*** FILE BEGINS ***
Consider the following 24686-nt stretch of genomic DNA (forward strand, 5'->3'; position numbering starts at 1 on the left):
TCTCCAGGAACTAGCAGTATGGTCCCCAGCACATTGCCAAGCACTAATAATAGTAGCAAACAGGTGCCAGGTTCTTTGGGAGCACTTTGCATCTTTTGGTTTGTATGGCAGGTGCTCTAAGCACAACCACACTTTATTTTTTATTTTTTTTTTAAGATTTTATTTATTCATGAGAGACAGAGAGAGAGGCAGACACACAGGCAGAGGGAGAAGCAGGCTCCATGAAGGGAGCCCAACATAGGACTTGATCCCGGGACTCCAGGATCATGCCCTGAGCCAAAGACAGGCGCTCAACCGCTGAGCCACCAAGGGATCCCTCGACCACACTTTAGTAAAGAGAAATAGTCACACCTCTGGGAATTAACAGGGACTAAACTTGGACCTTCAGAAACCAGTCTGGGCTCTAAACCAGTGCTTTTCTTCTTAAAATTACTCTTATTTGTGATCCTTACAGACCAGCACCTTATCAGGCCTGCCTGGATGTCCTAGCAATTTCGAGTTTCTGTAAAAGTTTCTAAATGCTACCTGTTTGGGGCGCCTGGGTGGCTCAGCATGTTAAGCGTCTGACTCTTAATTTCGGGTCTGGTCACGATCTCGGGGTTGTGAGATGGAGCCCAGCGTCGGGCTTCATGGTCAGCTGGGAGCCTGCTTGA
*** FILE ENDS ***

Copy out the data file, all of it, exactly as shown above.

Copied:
Consider the following 24686-nt stretch of genomic DNA (forward strand, 5'->3'; position numbering starts at 1 on the left):
TCTCCAGGAACTAGCAGTATGGTCCCCAGCACATTGCCAAGCACTAATAATAGTAGCAAACAGGTGCCAGGTTCTTTGGGAGCACTTTGCATCTTTTGGTTTGTATGGCAGGTGCTCTAAGCACAACCACACTTTATTTTTTATTTTTTTTTTAAGATTTTATTTATTCATGAGAGACAGAGAGAGAGGCAGACACACAGGCAGAGGGAGAAGCAGGCTCCATGAAGGGAGCCCAACATAGGACTTGATCCCGGGACTCCAGGATCATGCCCTGAGCCAAAGACAGGCGCTCAACCGCTGAGCCACCAAGGGATCCCTCGACCACACTTTAGTAAAGAGAAATAGTCACACCTCTGGGAATTAACAGGGACTAAACTTGGACCTTCAGAAACCAGTCTGGGCTCTAAACCAGTGCTTTTCTTCTTAAAATTACTCTTATTTGTGATCCTTACAGACCAGCACCTTATCAGGCCTGCCTGGATGTCCTAGCAATTTCGAGTTTCTGTAAAAGTTTCTAAATGCTACCTGTTTGGGGCGCCTGGGTGGCTCAGCATGTTAAGCGTCTGACTCTTAATTTCGGGTCTGGTCACGATCTCGGGGTTGTGAGATGGAGCCCAGCGTCGGGCTTCATGGTCAGCTGGGAGCCTGCTTGA